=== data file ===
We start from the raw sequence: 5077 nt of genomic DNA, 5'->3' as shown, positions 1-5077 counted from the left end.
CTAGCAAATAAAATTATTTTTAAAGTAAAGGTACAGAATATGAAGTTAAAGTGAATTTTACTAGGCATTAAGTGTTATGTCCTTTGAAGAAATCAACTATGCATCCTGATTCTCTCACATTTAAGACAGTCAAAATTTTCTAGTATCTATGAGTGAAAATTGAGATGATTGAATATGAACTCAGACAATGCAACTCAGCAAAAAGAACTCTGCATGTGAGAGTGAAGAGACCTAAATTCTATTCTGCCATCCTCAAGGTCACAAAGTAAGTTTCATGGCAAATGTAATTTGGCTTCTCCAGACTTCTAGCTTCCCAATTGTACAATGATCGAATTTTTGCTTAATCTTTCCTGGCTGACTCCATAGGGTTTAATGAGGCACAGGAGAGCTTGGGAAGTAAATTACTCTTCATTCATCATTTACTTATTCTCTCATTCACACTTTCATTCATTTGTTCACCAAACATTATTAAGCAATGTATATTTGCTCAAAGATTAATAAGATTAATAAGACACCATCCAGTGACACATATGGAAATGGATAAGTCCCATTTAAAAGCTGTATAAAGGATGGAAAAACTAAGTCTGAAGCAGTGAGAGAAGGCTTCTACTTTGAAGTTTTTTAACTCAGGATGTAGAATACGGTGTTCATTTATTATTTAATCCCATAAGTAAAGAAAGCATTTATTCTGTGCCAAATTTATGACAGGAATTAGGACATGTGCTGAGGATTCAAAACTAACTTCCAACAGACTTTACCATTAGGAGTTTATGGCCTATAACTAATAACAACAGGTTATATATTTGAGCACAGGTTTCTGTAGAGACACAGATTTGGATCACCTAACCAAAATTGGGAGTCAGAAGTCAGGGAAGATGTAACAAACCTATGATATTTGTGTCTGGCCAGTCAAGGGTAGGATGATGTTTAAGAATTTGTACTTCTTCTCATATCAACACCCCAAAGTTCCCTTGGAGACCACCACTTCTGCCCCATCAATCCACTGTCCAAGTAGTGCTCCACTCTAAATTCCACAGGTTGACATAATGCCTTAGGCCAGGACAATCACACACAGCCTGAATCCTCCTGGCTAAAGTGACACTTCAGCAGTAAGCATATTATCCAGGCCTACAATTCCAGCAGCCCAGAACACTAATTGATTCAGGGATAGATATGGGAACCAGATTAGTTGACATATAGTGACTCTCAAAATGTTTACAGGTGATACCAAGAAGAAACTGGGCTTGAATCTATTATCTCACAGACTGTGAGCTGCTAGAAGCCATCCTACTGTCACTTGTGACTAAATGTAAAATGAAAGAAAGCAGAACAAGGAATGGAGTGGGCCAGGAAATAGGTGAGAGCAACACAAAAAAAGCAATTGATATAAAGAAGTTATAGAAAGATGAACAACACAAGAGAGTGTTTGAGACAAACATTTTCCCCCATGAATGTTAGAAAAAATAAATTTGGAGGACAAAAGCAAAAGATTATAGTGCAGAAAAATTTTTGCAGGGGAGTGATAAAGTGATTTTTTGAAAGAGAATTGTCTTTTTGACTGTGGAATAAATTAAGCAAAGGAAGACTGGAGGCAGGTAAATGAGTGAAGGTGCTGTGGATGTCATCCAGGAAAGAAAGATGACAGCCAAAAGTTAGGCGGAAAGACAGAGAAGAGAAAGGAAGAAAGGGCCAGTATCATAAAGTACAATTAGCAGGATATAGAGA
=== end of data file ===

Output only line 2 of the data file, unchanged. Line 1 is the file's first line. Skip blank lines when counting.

CTAGCAAATAAAATTATTTTTAAAGTAAAGGTACAGAATATGAAGTTAAAGTGAATTTTACTAGGCATTAAGTGTTATGTCCTTTGAAGAAATCAACTATGCATCCTGATTCTCTCACATTTAAGACAGTCAAAATTTTCTAGTATCTATGAGTGAAAATTGAGATGATTGAATATGAACTCAGACAATGCAACTCAGCAAAAAGAACTCTGCATGTGAGAGTGAAGAGACCTAAATTCTATTCTGCCATCCTCAAGGTCACAAAGTAAGTTTCATGGCAAATGTAATTTGGCTTCTCCAGACTTCTAGCTTCCCAATTGTACAATGATCGAATTTTTGCTTAATCTTTCCTGGCTGACTCCATAGGGTTTAATGAGGCACAGGAGAGCTTGGGAAGTAAATTACTCTTCATTCATCATTTACTTATTCTCTCATTCACACTTTCATTCATTTGTTCACCAAACATTATTAAGCAATGTATATTTGCTCAAAGATTAATAAGATTAATAAGACACCATCCAGTGACACATATGGAAATGGATAAGTCCCATTTAAAAGCTGTATAAAGGATGGAAAAACTAAGTCTGAAGCAGTGAGAGAAGGCTTCTACTTTGAAGTTTTTTAACTCAGGATGTAGAATACGGTGTTCATTTATTATTTAATCCCATAAGTAAAGAAAGCATTTATTCTGTGCCAAATTTATGACAGGAATTAGGACATGTGCTGAGGATTCAAAACTAACTTCCAACAGACTTTACCATTAGGAGTTTATGGCCTATAACTAATAACAACAGGTTATATATTTGAGCACAGGTTTCTGTAGAGACACAGATTTGGATCACCTAACCAAAATTGGGAGTCAGAAGTCAGGGAAGATGTAACAAACCTATGATATTTGTGTCTGGCCAGTCAAGGGTAGGATGATGTTTAAGAATTTGTACTTCTTCTCATATCAACACCCCAAAGTTCCCTTGGAGACCACCACTTCTGCCCCATCAATCCACTGTCCAAGTAGTGCTCCACTCTAAATTCCACAGGTTGACATAATGCCTTAGGCCAGGACAATCACACACAGCCTGAATCCTCCTGGCTAAAGTGACACTTCAGCAGTAAGCATATTATCCAGGCCTACAATTCCAGCAGCCCAGAACACTAATTGATTCAGGGATAGATATGGGAACCAGATTAGTTGACATATAGTGACTCTCAAAATGTTTACAGGTGATACCAAGAAGAAACTGGGCTTGAATCTATTATCTCACAGACTGTGAGCTGCTAGAAGCCATCCTACTGTCACTTGTGACTAAATGTAAAATGAAAGAAAGCAGAACAAGGAATGGAGTGGGCCAGGAAATAGGTGAGAGCAACACAAAAAAAGCAATTGATATAAAGAAGTTATAGAAAGATGAACAACACAAGAGAGTGTTTGAGACAAACATTTTCCCCCATGAATGTTAGAAAAAATAAATTTGGAGGACAAAAGCAAAAGATTATAGTGCAGAAAAATTTTTGCAGGGGAGTGATAAAGTGATTTTTTGAAAGAGAATTGTCTTTTTGACTGTGGAATAAATTAAGCAAAGGAAGACTGGAGGCAGGTAAATGAGTGAAGGTGCTGTGGATGTCATCCAGGAAAGAAAGATGACAGCCAAAAGTTAGGCGGAAAGACAGAGAAGAGAAAGGAAGAAAGGGCCAGTATCATAAAGTACAATTAGCAGGATATAGAGA